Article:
It’s cold. It may not have snowed here in London but when the sun disappears in the late afternoon, the chill ices into your bones. Middle daughter and I suffer from bad circulation that materialises in white fingertips when the temperature drops below 10C and white toes when it hits minus figures. Thawing is mildly painful as the extremities turn bruising blue before returning to pink. Middle daughter doesn’t do hot either. She is a temperate child. The family GP, a pragmatist at the best of times, diagnosed a possible mild form of Raynaud’s syndrome where the arteries spasm and blood flow is reduced. His recommendation is that if I didn’t want surgery to cut the nerves in the back of my neck, then I should wear gloves. I do, regularly.
My own thoughts were that I needed to maintain good circulation in winter time to keep the blood pumping round my six foot frame and that some form of exercise was essential. Needless to say, over many, many decades I’ve tried a few forms of exercise – running, tennis, squash, golf, skiing, dance aerobics, clocking up miles on the treadmill, rowing, horse riding. I’m not very good at any of them but happy to have a go. Now, taking into consideration that my joints have seen better days, I swim regularly and throw in a bit of gentle yoga to keep the joints oiled. Dog, however, is an enthusiastic walker and drags me across London on the hunt for new green spaces. The bi-product of all this exercise is that it leaves me hungry and in low temperatures the only food that unsticks my stomach from my rib cage is a large slice of carbohydrate, preferably in the form of some sort of baked goods; cakes with a bit of heft.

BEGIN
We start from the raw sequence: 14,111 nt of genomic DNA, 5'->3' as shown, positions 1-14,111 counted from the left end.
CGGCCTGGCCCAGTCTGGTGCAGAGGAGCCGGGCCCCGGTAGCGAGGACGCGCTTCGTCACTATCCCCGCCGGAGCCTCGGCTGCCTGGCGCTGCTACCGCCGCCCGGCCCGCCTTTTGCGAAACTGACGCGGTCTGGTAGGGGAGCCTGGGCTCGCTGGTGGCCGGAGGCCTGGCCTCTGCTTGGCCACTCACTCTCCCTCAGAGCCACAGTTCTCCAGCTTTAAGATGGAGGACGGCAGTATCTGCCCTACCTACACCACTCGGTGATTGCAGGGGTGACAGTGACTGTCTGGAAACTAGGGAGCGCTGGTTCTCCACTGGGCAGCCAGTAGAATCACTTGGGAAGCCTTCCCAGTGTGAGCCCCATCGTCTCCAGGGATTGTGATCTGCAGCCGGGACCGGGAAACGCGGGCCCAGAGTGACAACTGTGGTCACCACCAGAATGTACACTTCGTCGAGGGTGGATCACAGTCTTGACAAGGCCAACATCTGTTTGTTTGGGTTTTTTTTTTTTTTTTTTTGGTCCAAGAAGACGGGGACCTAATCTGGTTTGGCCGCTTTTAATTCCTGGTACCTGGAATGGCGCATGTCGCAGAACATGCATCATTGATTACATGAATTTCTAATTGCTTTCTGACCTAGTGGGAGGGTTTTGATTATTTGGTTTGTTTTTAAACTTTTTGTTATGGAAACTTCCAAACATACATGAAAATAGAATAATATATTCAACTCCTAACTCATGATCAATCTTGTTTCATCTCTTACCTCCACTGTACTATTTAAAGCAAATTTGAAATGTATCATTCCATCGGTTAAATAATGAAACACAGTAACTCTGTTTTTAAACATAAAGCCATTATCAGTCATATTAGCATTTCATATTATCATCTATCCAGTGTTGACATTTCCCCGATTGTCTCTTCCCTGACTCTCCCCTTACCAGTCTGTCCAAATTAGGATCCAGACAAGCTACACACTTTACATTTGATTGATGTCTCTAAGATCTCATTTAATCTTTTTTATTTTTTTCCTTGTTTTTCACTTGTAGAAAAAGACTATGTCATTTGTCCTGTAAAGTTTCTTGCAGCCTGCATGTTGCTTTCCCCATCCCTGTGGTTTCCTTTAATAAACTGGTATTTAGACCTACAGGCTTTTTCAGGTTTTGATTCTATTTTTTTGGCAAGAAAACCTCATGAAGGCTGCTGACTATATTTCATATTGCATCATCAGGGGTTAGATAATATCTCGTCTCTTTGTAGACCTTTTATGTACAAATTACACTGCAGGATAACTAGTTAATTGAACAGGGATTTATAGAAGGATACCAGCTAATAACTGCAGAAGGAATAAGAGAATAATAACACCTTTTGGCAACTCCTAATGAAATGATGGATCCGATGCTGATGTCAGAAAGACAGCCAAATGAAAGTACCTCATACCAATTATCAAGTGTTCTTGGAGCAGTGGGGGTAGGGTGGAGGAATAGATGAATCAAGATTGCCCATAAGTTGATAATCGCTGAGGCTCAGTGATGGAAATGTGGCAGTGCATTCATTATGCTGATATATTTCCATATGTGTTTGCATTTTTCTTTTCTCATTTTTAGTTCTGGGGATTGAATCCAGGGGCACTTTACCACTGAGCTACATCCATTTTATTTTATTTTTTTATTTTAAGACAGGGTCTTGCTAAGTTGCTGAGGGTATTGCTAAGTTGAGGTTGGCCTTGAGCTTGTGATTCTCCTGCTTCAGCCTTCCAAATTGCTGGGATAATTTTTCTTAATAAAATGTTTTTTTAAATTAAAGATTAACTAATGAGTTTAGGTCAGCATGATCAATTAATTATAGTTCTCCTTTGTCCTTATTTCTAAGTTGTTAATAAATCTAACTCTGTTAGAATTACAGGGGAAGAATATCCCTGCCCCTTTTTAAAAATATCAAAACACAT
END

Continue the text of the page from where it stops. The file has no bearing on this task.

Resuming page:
Therefore, I’ve reinstated ‘elevenses’ – or ‘elevensies’ as a Hobbit would say – to become an important part of my winter diet. At primary school in the 50s we were handed out buns and bottles of milk at morning break time. I’ve never liked cold milk but the buns, mostly currant or Chelsea with the occasional doughnut, were great favourites. My grandmother (I remember her as good a baker as Ms. Berry), could also rustle up buns galore, never mind scones and Eccles cakes, cream horns and chocolate eclairs, so our Essex kitchen was a popular place to be in the school holidays.